Virtual job interviews aren’t new. But for soon-to-be graduates, the pressure to ace it is higher than ever.
Facing an uncertain job market, they’re stepping into the same arena as millions of other job seekers at a time when in-person interviews are mostly forbidden.
Since early March, Willamette University MBA students have been practicing how to present their best self to employers and iron out the “ums” through mock interviews, feedback sessions and career strategy lunches via Zoom workshops.
Anticipating a season of virtual interviewing, career management staff have helped students engage future employers through technology and storytelling, said Assistant Dean and Director of Career Management Beth Ursin. Students were reminded that little details can help make — or break — an interview.
“Even something as simple as remembering to make eye contact in the camera or thinking about being strategic with their background really helps them prepare,” she said.
Alumni, employers support students
The workshops addressed student needs across the business school for both jobs and internships.
For the mock interviews, small groups split off into several “breakout rooms” to field authentic questions from alumni or local employers like Kelly Carisle, executive director of the Salem-Keizer Education Foundation, then get feedback. The volunteers were very receptive to participating in the workshop, said Ursin.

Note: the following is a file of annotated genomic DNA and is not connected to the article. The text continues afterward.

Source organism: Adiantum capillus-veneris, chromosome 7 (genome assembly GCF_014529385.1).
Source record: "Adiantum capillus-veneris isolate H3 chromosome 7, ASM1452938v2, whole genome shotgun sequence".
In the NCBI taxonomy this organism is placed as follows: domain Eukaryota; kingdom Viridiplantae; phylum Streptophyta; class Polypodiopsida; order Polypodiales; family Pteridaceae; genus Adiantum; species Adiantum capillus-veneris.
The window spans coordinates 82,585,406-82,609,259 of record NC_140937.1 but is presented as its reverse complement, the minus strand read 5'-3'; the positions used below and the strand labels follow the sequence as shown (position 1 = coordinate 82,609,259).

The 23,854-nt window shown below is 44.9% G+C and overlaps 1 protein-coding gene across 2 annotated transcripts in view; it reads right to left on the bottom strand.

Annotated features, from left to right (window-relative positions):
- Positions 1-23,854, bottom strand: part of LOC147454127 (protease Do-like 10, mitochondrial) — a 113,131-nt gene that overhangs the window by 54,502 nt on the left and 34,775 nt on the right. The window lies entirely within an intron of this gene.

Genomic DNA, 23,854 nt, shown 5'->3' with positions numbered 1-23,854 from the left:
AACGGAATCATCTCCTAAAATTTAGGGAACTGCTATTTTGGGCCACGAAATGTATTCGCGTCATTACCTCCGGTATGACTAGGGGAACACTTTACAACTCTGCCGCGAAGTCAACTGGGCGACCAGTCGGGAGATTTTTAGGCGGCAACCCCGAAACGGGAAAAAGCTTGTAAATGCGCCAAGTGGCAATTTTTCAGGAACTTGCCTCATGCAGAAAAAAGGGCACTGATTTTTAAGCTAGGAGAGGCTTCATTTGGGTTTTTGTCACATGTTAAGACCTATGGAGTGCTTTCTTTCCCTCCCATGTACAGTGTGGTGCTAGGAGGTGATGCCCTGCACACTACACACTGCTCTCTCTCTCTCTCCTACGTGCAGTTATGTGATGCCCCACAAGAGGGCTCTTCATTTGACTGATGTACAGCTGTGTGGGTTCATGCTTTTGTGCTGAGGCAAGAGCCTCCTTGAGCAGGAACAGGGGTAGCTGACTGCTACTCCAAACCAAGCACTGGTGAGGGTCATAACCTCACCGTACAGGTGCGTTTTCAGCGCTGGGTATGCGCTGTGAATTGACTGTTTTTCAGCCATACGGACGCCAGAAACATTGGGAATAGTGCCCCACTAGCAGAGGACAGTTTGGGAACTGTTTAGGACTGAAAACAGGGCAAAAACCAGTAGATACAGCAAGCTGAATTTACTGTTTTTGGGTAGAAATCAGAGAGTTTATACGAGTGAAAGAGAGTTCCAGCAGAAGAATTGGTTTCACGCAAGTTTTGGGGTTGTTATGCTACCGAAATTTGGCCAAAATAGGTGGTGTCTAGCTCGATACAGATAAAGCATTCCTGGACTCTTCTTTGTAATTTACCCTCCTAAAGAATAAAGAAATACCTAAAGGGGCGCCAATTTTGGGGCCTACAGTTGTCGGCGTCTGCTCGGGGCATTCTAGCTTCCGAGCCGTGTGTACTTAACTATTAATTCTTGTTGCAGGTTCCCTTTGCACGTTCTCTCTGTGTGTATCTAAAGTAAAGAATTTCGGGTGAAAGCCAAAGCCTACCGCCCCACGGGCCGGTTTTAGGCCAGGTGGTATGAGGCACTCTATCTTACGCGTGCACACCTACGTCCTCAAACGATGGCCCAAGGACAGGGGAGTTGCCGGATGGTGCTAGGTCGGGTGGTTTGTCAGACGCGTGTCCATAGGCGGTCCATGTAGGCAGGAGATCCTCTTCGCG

“We had several people reach out and say they recognize it’s a hard time for students and asked if they could help out in some way,” she said.
Students also tackled one of the most common — and most commonly fumbled — interview questions using Interviewstream technology that records their presentation for study and feedback. When asked “Tell me about yourself,” the idea for students is to avoid the typical chronological response and tell a story instead, such as describing a problem and recalling what they learned from it, said Assistant Director of Career Management Jonathan Scrimenti.
“We want them to get in the habit of telling their story in a way that’s new and genuine, not like a sales pitch,” he said.
Networking is still everything
In lunch sessions, students learned how to define their brand, update their LinkedIn bio to reflect their professional experience and build and sustain connections.
Even in a temporarily virtual world, networking is still crucial for MBA students as half of the population’s new employment comes through alumni or meeting with employers, said Scrimenti.
Michael Montague ’20, MBA’21 has been interviewed four times for internships so far. The mock interviews boosted his confidence and the experience overall was incredibly valuable — it would be for any graduate, he said.
“In every interview, I’ve been asked, ‘Tell me about yourself,’ and I’ve practiced it so many times I have it down,” he said. “They prepared us for questions we know are coming and how to think on our feet really well.”